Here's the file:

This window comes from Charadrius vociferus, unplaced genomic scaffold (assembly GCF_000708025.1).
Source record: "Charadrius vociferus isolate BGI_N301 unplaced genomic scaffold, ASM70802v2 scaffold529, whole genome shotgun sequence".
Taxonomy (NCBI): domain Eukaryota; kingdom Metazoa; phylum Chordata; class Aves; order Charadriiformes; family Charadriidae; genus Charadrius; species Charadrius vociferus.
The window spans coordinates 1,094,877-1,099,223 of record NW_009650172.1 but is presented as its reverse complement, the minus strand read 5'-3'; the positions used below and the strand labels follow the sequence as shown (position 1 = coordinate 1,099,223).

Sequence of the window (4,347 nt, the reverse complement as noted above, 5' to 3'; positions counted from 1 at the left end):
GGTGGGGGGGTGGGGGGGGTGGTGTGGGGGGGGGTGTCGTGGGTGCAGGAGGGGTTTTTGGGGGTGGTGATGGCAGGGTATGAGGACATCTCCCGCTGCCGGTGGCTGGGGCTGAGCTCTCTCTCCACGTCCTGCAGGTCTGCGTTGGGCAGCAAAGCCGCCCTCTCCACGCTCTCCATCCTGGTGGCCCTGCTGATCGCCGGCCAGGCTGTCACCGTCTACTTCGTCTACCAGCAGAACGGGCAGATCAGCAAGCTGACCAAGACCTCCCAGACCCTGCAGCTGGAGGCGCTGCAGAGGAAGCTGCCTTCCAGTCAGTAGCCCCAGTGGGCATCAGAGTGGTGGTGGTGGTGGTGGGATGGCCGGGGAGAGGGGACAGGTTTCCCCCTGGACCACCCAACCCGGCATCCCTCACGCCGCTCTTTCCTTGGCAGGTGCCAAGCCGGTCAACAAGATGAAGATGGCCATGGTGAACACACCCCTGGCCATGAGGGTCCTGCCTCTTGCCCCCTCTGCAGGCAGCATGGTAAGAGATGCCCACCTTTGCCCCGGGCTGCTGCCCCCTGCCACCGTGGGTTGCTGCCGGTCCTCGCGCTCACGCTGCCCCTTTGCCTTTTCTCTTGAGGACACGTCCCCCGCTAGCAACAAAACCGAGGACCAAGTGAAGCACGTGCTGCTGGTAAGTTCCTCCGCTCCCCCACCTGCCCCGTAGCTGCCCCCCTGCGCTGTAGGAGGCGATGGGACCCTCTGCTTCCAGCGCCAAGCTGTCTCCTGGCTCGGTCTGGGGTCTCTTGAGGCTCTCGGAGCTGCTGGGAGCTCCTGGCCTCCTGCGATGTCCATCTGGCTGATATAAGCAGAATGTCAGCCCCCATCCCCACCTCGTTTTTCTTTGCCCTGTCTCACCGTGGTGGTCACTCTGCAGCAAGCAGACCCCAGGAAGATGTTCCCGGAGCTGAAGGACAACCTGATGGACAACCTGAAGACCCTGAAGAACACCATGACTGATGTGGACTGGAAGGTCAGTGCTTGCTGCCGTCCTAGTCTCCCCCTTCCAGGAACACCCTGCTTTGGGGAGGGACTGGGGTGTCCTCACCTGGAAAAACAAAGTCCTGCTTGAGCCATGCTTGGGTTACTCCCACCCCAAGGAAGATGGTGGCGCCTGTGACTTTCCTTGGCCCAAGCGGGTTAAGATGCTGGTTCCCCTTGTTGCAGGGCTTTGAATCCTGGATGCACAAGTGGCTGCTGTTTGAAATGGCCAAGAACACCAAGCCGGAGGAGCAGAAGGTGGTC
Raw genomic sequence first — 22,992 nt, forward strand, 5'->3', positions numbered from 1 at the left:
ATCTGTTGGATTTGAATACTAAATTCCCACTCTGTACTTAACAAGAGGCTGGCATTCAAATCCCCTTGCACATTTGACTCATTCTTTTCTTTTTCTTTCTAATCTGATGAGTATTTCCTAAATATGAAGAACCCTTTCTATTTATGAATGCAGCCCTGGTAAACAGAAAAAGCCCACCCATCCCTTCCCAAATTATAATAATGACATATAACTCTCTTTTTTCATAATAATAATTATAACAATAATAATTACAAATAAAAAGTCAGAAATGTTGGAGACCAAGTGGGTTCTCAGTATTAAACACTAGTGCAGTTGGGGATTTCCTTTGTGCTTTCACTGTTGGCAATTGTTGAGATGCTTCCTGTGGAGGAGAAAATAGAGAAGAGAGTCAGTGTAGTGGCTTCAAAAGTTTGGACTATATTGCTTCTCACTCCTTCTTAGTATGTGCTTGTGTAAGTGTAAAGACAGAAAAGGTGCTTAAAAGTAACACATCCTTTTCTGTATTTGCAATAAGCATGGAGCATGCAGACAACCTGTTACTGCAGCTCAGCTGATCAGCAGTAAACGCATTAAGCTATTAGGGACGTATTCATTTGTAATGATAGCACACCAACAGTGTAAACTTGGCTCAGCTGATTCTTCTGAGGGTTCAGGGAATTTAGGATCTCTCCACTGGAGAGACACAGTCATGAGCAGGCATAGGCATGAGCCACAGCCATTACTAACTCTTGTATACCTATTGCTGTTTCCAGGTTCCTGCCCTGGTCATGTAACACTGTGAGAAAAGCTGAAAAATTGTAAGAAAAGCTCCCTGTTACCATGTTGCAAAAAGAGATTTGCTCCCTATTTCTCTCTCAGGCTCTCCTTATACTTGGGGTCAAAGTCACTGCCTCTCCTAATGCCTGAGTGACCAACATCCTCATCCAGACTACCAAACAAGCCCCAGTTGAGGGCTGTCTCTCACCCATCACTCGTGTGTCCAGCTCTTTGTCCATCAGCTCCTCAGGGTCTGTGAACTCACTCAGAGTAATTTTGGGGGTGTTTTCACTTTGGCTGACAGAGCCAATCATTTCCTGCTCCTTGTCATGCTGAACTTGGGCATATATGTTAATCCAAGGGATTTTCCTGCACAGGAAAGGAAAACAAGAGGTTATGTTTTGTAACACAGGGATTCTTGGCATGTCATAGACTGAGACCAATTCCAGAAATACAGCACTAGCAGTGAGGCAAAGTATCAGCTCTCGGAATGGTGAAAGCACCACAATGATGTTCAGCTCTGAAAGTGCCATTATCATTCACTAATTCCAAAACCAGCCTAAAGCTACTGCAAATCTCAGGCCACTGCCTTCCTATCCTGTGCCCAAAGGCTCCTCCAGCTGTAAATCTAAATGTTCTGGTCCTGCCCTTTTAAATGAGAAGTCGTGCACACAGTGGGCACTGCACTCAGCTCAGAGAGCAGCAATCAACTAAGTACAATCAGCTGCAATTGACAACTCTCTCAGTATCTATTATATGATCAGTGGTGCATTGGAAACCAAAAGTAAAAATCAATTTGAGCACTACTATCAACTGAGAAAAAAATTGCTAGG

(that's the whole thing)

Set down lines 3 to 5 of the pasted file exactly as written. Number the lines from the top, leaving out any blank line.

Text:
Taxonomy (NCBI): domain Eukaryota; kingdom Metazoa; phylum Chordata; class Aves; order Charadriiformes; family Charadriidae; genus Charadrius; species Charadrius vociferus.
The window spans coordinates 1,094,877-1,099,223 of record NW_009650172.1 but is presented as its reverse complement, the minus strand read 5'-3'; the positions used below and the strand labels follow the sequence as shown (position 1 = coordinate 1,099,223).

Sequence of the window (4,347 nt, the reverse complement as noted above, 5' to 3'; positions counted from 1 at the left end):